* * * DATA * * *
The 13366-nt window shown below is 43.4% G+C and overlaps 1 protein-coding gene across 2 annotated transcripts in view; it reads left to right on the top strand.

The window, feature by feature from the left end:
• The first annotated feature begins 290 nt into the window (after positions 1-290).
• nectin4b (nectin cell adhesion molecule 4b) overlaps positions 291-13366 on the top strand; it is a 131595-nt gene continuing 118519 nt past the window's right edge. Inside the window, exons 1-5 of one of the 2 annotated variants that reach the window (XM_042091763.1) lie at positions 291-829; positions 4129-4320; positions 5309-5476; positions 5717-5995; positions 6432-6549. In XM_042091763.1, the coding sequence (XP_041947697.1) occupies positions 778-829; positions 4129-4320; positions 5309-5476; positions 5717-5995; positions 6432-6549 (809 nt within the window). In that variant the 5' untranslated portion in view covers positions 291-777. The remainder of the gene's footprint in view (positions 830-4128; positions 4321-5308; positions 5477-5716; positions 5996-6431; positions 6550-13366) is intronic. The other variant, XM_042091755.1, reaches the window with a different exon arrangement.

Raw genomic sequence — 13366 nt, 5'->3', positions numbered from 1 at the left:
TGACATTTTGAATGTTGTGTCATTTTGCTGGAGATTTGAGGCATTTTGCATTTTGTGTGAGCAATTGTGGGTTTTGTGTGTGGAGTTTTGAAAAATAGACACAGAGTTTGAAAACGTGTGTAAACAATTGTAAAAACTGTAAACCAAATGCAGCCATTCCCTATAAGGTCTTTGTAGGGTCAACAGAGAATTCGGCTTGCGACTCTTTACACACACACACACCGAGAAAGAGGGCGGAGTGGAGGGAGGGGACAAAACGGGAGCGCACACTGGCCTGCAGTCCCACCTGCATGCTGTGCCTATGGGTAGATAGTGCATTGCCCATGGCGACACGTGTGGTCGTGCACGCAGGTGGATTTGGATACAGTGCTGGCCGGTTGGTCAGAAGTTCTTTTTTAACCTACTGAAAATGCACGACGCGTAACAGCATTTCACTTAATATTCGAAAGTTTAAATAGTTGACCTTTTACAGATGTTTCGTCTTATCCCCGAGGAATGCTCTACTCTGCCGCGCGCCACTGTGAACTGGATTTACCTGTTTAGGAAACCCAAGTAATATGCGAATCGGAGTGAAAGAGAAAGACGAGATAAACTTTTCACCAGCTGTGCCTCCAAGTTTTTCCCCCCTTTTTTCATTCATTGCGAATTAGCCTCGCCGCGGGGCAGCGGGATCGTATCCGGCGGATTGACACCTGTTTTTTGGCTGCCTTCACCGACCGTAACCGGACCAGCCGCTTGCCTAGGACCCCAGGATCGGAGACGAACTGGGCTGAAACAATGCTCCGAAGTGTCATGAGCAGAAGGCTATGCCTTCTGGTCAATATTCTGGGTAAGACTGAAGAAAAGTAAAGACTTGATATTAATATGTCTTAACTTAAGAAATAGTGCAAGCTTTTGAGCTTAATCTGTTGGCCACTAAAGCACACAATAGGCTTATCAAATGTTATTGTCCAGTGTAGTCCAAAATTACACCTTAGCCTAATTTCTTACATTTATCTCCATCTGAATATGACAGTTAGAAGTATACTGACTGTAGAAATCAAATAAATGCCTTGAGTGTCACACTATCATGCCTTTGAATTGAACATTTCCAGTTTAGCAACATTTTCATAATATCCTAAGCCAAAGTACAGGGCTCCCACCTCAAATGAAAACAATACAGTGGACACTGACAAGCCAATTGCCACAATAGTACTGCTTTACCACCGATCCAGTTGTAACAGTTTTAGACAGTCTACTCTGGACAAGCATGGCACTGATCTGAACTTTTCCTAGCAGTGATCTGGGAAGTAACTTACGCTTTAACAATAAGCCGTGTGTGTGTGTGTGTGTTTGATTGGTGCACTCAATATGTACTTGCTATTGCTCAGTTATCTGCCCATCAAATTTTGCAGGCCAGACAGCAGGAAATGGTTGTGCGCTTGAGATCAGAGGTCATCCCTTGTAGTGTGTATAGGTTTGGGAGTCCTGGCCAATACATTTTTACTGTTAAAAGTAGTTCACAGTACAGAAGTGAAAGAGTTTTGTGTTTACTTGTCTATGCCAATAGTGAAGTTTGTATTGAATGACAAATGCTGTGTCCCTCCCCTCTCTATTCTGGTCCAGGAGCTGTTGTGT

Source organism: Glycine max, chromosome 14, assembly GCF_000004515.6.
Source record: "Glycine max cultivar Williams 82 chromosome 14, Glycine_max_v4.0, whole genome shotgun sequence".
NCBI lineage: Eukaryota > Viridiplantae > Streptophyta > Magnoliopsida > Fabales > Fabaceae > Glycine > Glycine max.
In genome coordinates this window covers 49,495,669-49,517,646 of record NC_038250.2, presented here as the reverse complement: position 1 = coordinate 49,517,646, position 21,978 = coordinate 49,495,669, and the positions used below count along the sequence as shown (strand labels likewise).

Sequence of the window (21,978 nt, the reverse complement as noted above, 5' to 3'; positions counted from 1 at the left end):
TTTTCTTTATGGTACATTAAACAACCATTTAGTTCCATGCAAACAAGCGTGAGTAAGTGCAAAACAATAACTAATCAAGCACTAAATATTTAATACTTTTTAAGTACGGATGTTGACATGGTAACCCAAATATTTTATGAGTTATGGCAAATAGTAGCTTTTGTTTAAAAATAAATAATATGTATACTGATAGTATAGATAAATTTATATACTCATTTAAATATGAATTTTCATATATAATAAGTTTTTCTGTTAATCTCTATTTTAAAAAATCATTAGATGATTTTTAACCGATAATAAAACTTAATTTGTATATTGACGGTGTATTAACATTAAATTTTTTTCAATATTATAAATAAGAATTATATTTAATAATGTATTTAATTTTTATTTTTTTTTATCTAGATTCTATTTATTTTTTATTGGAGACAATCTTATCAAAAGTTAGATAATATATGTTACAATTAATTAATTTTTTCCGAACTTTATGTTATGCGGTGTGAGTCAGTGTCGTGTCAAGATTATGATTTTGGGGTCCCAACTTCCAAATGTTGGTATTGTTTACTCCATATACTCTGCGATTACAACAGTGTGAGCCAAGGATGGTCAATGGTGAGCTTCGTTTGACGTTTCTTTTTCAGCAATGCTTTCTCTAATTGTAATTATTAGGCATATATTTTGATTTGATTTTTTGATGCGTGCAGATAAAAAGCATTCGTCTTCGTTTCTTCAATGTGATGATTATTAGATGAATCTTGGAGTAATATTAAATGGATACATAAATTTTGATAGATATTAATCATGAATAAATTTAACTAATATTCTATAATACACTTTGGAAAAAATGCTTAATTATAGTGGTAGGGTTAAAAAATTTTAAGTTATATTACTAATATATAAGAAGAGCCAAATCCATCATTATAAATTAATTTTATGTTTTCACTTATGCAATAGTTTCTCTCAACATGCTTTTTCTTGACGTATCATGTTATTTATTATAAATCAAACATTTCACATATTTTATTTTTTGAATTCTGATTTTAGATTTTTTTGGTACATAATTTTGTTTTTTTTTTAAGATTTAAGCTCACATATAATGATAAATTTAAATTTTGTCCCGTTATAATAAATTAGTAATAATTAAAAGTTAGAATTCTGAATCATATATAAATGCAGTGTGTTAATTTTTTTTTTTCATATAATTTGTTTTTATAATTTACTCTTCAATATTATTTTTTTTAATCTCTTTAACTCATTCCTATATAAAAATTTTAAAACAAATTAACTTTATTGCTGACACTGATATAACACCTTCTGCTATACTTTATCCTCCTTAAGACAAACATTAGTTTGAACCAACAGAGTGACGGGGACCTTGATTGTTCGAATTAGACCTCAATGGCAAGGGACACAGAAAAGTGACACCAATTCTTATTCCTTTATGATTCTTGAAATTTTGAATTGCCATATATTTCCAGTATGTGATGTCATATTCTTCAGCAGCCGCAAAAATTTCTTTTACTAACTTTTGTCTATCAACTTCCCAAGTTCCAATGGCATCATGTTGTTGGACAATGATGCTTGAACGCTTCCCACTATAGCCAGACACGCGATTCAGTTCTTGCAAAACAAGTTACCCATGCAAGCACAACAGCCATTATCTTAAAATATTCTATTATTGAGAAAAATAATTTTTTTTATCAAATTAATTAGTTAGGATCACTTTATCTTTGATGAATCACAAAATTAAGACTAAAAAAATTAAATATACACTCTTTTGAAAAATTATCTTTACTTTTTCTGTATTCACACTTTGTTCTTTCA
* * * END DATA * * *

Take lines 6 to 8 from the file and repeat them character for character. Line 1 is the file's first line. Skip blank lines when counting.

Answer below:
TGACATTTTGAATGTTGTGTCATTTTGCTGGAGATTTGAGGCATTTTGCATTTTGTGTGAGCAATTGTGGGTTTTGTGTGTGGAGTTTTGAAAAATAGACACAGAGTTTGAAAACGTGTGTAAACAATTGTAAAAACTGTAAACCAAATGCAGCCATTCCCTATAAGGTCTTTGTAGGGTCAACAGAGAATTCGGCTTGCGACTCTTTACACACACACACACCGAGAAAGAGGGCGGAGTGGAGGGAGGGGACAAAACGGGAGCGCACACTGGCCTGCAGTCCCACCTGCATGCTGTGCCTATGGGTAGATAGTGCATTGCCCATGGCGACACGTGTGGTCGTGCACGCAGGTGGATTTGGATACAGTGCTGGCCGGTTGGTCAGAAGTTCTTTTTTAACCTACTGAAAATGCACGACGCGTAACAGCATTTCACTTAATATTCGAAAGTTTAAATAGTTGACCTTTTACAGATGTTTCGTCTTATCCCCGAGGAATGCTCTACTCTGCCGCGCGCCACTGTGAACTGGATTTACCTGTTTAGGAAACCCAAGTAATATGCGAATCGGAGTGAAAGAGAAAGACGAGATAAACTTTTCACCAGCTGTGCCTCCAAGTTTTTCCCCCCTTTTTTCATTCATTGCGAATTAGCCTCGCCGCGGGGCAGCGGGATCGTATCCGGCGGATTGACACCTGTTTTTTGGCTGCCTTCACCGACCGTAACCGGACCAGCCGCTTGCCTAGGACCCCAGGATCGGAGACGAACTGGGCTGAAACAATGCTCCGAAGTGTCATGAGCAGAAGGCTATGCCTTCTGGTCAATATTCTGGGTAAGACTGAAGAAAAGTAAAGACTTGATATTAATATGTCTTAACTTAAGAAATAGTGCAAGCTTTTGAGCTTAATCTGTTGGCCACTAAAGCACACAATAGGCTTATCAAATGTTATTGTCCAGTGTAGTCCAAAATTACACCTTAGCCTAATTTCTTACATTTATCTCCATCTGAATATGACAGTTAGAAGTATACTGACTGTAGAAATCAAATAAATGCCTTGAGTGTCACACTATCATGCCTTTGAATTGAACATTTCCAGTTTAGCAACATTTTCATAATATCCTAAGCCAAAGTACAGGGCTCCCACCTCAAATGAAAACAATACAGTGGACACTGACAAGCCAATTGCCACAATAGTACTGCTTTACCACCGATCCAGTTGTAACAGTTTTAGACAGTCTACTCTGGACAAGCATGGCACTGATCTGAACTTTTCCTAGCAGTGATCTGGGAAGTAACTTACGCTTTAACAATAAGCCGTGTGTGTGTGTGTGTGTTTGATTGGTGCACTCAATATGTACTTGCTATTGCTCAGTTATCTGCCCATCAAATTTTGCAGGCCAGACAGCAGGAAATGGTTGTGCGCTTGAGATCAGAGGTCATCCCTTGTAGTGTGTATAGGTTTGGGAGTCCTGGCCAATACATTTTTACTGTTAAAAGTAGTTCACAGTACAGAAGTGAAAGAGTTTTGTGTTTACTTGTCTATGCCAATAGTGAAGTTTGTATTGAATGACAAATGCTGTGTCCCTCCCCTCTCTATTCTGGTCCAGGAGCTGTTGTGT

Source organism: Glycine max, chromosome 14, assembly GCF_000004515.6.
Source record: "Glycine max cultivar Williams 82 chromosome 14, Glycine_max_v4.0, whole genome shotgun sequence".